Adrian Helfert co-manages Westwood Income Opportunity, a fund that holds both stocks and bonds.
The fund’s holdings tilt conservative now that the economy is in a precarious state. Helfert doesn’t see stocks moving much in coming months, but thinks bond prices can continue their recent rise.
In the stock arena, he likes the energy and financial sectors. Among bonds, he particularly likes investment-grade paper.
The Westwood fund has returned an annualized negative 4.31% for the past year, positive 4.84% for the past three years, positive 4.13% for the past five years and positive 4.53% for the past 10 years, according to Morningstar.
TheStreet recently spoke to the fund’s co-manager Adrian Helfert, chief investment officer of Westwood’s multi-asset strategies. Here are Helfert’s comments, including stock picks.
TheStreet: What is your investment philosophy?
Helfert: We believe in fundamental analysis, which leads to underlying investments and allocation decisions. Are there quality cash flow? We look for consistency and repeatability. We’re not looking for the new thing. We also need to be aware of macro conditions. That allows us to screen for new opportunities. So we bring together a top-down analysis with bottom-up.
TheStreet: Are all your holdings conservative?
Helfert: No. There are times when we’re more conservative and less conservative. We have a more conservative position now, though not relative to our peers. We’re more conservative because we want to see more transparency as to when the Fed will take its foot off the brakes.
We want to see how much inflation and unemployment we’ll have and where we are in the economic cycle. We see a 50% chance of recession in the next 12 months. The virtuous part of the credit cycle has ended, and it can quickly turn vicious. Consumption is likely to shrink, and we will see unemployment rise in delayed reaction to tighter monetary policy.
TheStreet: What’s your general outlook for stocks and bonds in coming months?
Helfert: We think the stock market is fairly priced, though there will be volatility throughout the year. Volatile periods create an attractive environment for buying high-yield bonds. We see more flows into investment-grade corporate bonds too.
Adrian Helfert, chief investment officer of Westwood’s multi-asset strategies.
TheStreet: What areas of the stock market do you find attractive now?
Helfert: We’re overweight energy in several of our portfolios. As much as we saw energy assets appreciate last year, price-earnings ratios went down. These companies can generate cash flow at oil prices considerably below where they are now. Factors such as the Ukraine war and underinvestment in new energy sources continue.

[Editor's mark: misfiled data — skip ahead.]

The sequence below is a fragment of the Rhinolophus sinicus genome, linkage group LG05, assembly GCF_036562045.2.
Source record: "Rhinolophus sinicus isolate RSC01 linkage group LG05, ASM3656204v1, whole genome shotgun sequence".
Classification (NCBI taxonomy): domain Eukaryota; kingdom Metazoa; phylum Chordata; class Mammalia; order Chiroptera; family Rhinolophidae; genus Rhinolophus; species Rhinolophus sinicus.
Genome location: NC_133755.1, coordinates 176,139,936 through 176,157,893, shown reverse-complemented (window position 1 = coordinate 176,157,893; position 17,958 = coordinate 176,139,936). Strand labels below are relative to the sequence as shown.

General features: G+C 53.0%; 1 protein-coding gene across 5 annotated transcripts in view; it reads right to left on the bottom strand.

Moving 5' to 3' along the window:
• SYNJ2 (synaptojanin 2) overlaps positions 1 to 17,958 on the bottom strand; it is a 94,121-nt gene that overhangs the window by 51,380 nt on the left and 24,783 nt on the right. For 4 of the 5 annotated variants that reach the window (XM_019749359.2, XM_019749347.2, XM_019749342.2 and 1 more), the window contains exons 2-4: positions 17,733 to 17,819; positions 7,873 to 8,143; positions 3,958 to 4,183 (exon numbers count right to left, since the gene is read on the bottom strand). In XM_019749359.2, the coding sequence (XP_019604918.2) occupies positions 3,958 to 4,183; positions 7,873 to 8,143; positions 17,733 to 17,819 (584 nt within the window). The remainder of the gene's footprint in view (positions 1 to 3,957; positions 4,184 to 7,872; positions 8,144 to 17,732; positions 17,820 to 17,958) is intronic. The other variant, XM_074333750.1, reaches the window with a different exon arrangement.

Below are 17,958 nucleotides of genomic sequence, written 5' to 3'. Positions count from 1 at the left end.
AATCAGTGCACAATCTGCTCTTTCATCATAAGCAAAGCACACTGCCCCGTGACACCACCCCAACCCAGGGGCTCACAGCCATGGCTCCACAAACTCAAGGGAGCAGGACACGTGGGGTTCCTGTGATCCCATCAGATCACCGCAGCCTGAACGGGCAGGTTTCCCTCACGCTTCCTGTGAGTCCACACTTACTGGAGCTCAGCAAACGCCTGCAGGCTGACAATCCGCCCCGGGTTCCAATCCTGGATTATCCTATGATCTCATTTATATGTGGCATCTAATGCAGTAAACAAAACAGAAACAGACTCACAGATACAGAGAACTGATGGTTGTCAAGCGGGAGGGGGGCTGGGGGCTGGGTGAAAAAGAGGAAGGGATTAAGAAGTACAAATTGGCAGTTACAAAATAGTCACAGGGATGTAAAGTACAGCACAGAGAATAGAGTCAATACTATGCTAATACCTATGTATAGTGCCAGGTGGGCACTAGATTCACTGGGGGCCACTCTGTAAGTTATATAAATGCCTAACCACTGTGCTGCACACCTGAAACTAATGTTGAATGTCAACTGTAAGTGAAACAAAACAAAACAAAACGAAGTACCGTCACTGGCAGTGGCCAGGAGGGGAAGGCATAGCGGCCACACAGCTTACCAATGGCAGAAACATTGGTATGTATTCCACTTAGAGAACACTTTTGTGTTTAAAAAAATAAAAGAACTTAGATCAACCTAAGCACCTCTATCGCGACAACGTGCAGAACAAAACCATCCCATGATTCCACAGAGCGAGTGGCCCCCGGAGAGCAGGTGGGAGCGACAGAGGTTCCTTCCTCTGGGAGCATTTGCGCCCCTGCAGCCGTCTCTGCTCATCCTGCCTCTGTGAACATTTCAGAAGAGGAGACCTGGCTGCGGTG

Financial stocks were hit with concerns about deposit flight after the bank failures, but there are those who will benefit, as we saw with JPMorgan. We are looking at financial companies that could benefit from alternative lending or capturing deposits. Deposit flight isn’t happening broadly across the industry.
TheStreet: What areas of the bond market do you find attractive now?
Helfert: Higher quality looks better than lower quality. If there’s an economic downturn, high quality is much more economically conservative. We’re weighted toward higher quality now. There are also convertible bonds, which give investors a way to access a company’s growth in profits and an income stream.
TheStreet: Can you discuss three of your favorite stocks?
Helfert: 1. Energy Transfer LP (ET) – Get Free Report, [which owns a large platform of crude oil, natural gas, and natural gas liquid assets primarily in Texas and the U.S. midcontinent region.] It has large assets across multiple value chains, providing diversity. It has a stable cash flow. Its distributions to shareholders are back to pre-covid levels. They were highly leveraged, but it has come down to their target. Their valuation is unjustifiably low relative to their peers.
2. Microsoft (MSFT) – Get Free Report. They’re well positioned in the cloud and artificial intelligence, two of the fastest-growing areas of the economy. They have a sustainable business [including older products such as Windows] with cash flow that allows them to invest. They are conscious of returning cash to shareholders. They have solid growth compared to their peers. They’re able to ride out macroeconomic problems better.
3. Blackstone (BX) – Get Free Report, [the world’s largest alternative asset manager]. It just raised $30 billion for its latest real estate fund. It will be a huge beneficiary of banks pulling back from real estate, its biggest business. Blackstone is ready to deploy capital when others can’t. It can manage properties. Banks can’t. Blackstone also has strong private equity and credit businesses. Distress is generally when they achieve their best returns. Their operating margins are nearly 50%.